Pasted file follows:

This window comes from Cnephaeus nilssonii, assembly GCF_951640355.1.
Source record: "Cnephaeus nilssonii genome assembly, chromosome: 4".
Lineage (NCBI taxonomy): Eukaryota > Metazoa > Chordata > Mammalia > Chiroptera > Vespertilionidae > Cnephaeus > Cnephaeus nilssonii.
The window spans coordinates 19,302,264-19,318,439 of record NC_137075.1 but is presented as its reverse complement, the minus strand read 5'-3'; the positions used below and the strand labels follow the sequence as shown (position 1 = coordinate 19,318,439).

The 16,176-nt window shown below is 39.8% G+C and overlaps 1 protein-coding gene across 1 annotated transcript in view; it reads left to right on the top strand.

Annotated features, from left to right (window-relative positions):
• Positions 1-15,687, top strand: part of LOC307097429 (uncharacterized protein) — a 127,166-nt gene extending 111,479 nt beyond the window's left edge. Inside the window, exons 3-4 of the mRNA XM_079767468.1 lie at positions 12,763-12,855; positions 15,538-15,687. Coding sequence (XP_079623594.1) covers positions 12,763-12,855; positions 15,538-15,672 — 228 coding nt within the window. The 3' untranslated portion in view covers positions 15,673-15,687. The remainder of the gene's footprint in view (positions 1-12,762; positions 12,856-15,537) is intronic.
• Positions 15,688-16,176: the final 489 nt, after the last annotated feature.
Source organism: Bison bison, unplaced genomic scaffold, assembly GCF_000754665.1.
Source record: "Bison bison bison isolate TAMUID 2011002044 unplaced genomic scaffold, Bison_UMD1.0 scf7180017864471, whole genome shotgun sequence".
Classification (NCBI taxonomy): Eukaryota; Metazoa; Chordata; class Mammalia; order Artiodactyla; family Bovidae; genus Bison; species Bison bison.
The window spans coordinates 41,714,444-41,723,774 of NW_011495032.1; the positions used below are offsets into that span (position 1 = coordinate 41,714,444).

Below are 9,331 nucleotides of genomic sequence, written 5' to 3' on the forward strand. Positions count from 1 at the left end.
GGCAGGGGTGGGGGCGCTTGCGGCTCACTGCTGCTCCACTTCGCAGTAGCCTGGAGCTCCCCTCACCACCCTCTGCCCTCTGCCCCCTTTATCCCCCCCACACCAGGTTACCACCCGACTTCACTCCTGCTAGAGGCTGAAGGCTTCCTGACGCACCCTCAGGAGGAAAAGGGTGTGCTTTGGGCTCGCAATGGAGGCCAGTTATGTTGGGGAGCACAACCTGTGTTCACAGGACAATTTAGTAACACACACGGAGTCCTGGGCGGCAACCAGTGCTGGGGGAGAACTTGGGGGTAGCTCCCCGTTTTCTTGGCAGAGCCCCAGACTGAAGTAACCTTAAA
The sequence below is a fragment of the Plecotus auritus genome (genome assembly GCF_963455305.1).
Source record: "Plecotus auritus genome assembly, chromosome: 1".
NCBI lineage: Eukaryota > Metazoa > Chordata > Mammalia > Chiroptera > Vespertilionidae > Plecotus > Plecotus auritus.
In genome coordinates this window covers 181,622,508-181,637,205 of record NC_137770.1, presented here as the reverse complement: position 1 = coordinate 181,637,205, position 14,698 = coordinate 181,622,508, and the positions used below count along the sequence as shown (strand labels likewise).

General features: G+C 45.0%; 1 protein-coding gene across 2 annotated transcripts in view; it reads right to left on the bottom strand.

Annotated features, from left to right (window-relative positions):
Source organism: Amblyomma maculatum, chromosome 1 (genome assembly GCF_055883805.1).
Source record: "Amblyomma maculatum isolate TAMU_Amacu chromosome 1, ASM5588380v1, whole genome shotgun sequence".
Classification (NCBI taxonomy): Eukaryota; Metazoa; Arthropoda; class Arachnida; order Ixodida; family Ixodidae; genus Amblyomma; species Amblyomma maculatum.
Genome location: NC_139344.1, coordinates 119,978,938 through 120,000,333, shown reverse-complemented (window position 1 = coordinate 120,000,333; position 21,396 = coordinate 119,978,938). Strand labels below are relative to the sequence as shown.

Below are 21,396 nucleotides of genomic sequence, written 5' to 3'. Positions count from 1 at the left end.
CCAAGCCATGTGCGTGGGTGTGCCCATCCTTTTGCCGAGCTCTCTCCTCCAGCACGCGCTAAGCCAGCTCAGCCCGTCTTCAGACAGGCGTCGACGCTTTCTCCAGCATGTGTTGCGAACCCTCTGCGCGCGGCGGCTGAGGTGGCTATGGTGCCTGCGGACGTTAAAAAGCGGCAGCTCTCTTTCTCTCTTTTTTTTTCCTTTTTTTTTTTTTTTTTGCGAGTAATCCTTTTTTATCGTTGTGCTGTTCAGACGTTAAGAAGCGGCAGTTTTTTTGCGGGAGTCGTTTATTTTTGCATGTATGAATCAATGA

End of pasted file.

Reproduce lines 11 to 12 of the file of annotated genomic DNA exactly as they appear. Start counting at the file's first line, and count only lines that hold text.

Classification (NCBI taxonomy): Eukaryota; Metazoa; Chordata; class Mammalia; order Artiodactyla; family Bovidae; genus Bison; species Bison bison.
The window spans coordinates 41,714,444-41,723,774 of NW_011495032.1; the positions used below are offsets into that span (position 1 = coordinate 41,714,444).